The former president, who had always avoided the involvement of the United States in any war in Southeast Asia, believed that a tougher policy should be adopted towards communism.

Because in the previous days, the Royal Army of Laos and the Communist Party’s batli á o suddenly entered a state of war.

President Kennedy was influenced by Eisenhower and continued to pursue the former president’s policy toward Indochina from the day he took office.

On May 5, Kennedy announced at a press conference that if necessary, he would consider using the U.S. Army to “help South Vietnam Resist the pressure of the Communist Party”.

Vice President Lyndon Baines Johnson will immediately go to talk with Wu Tingyan.

Although President Kennedy fully supported Wu Tingyan’s regime, he was worried about the possible results of Wu Tingyan’s dictatorship.

During Eisenhower’s administration, the United States took supporting Wu Tingyan as the price of “defending freedom and defending the motherland”.

However, Americans in Vietnam, especially the press, reported that there was no freedom under Wu Tingyan’s rule in South Vietnam.

The Vietnam issue has plagued the new young president from beginning to end.

Once, during a meeting between Kennedy and the president of France, De Gaulle told him, “the ideology you seek will not change anything.

You Americans wanted to take over our position in Indochina yesterday, and today you want to rekindle the war that we have ended.

I dare predict that you will be plunged into a military and political bottomless step by step.

” The complete failure of the US invasion of Cuba (Bay of pigs) in 1961 made Kennedy soberly realize for the first time that the United States seems to have to ease its policy.

He told his assistant Roger Hillman many times, “Bay of pigs has taught me many things.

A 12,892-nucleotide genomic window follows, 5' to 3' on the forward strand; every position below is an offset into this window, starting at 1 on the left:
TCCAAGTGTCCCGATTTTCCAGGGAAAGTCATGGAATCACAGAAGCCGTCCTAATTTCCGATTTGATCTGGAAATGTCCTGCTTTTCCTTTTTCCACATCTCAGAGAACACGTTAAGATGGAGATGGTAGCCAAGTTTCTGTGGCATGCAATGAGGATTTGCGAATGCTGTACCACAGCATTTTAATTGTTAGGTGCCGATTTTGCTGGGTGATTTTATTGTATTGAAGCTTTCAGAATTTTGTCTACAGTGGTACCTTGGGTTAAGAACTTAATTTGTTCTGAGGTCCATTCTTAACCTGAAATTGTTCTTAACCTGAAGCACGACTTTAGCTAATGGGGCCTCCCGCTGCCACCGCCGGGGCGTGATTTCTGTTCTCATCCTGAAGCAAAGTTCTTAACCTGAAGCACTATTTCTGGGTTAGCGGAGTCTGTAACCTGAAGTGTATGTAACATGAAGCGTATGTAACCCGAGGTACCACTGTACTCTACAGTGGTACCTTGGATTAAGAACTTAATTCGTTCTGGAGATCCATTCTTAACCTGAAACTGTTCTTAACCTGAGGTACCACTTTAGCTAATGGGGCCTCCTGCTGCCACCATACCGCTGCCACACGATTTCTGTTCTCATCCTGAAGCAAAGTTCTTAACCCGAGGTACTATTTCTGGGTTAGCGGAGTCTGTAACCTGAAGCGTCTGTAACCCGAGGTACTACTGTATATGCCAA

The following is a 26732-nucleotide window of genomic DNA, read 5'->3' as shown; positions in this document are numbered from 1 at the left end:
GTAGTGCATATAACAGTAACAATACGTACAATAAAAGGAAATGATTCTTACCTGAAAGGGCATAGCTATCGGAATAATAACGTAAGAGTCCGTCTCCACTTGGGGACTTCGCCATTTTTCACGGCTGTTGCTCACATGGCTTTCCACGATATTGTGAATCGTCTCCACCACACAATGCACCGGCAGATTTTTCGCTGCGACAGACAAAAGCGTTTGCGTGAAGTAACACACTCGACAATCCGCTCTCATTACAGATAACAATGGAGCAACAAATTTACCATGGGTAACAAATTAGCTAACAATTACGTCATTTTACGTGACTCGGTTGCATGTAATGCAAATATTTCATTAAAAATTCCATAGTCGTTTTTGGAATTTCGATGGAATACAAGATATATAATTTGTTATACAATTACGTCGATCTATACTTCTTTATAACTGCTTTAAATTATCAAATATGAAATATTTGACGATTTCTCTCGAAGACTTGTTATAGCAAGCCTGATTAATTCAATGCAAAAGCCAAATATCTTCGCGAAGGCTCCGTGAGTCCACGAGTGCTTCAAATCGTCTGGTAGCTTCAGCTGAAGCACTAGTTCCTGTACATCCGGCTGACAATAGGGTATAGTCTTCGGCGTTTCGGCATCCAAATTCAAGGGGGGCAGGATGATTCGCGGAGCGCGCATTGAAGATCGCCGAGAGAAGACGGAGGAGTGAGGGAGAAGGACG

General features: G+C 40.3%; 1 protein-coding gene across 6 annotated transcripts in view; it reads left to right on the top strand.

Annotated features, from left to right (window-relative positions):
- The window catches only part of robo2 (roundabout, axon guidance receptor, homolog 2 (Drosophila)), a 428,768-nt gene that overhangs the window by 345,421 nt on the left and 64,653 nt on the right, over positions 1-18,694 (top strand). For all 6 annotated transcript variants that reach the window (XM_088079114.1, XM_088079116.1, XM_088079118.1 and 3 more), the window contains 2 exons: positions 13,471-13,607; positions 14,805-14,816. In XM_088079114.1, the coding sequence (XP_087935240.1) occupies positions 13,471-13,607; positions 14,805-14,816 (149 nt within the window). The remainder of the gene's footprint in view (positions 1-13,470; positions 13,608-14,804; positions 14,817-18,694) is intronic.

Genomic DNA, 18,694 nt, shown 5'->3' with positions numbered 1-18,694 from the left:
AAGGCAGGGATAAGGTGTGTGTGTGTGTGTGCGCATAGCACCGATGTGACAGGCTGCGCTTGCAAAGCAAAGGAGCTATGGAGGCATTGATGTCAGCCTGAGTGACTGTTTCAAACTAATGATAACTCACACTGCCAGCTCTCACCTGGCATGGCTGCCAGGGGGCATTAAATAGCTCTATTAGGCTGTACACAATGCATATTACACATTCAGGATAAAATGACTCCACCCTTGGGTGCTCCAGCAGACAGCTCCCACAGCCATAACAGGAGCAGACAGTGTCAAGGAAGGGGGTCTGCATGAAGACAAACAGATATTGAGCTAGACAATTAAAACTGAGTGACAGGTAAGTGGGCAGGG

One is that you can’t trust generals or the CIA.

the other is that if the American people don’t want to use American troops to remove a communist country only 90 miles from our coast, how can I ask them to use troops to remove a communist country 9000 miles away?” Kennedy’s response to the Cuban crisis and the Lao crisis was regarded by some people in the United States as “surrender in a sense”.

On the Vietnam issue, Kennedy has been in conflicting proposals on the military and political situation since 1961.

Kennedy and his administration were in a difficult position on how to deal with the Vietnam issue.

Kennedy knew that to keep Vietnam from becoming a burden and to get the United States out of trouble, it would ultimately depend on President Wu Tingyan, who has 17 million people 9000 miles away.

With the development of the situation, after a period of hesitation, Kennedy finally decided to continue to support the Wu Tingyan regime.

After entering 1960, the situation on the battlefield of South Vietnam was more and more conducive to the revolutionary armed forces of South Vietnam.

On December 20, 1960, the South Vietnam National Liberation Front was established and began to establish its own main force and local forces.

In February 1961, the South Vietnam National Liberation Front unified the people’s armed forces in all parts of Vietnam to form the South Vietnam people’s Liberation Armed Force, which marked that the struggle of the people of South Vietnam against American intervention and the puppet regime of South Vietnam moved towards an organized armed struggle.

Under such circumstances, in order to suppress the revolutionary struggle of the people of South Vietnam and save the puppet regime of Wu Tingyan, the United States is determined to fight naked and suppress the vigorous people rising everywhereEthnic liberation movement.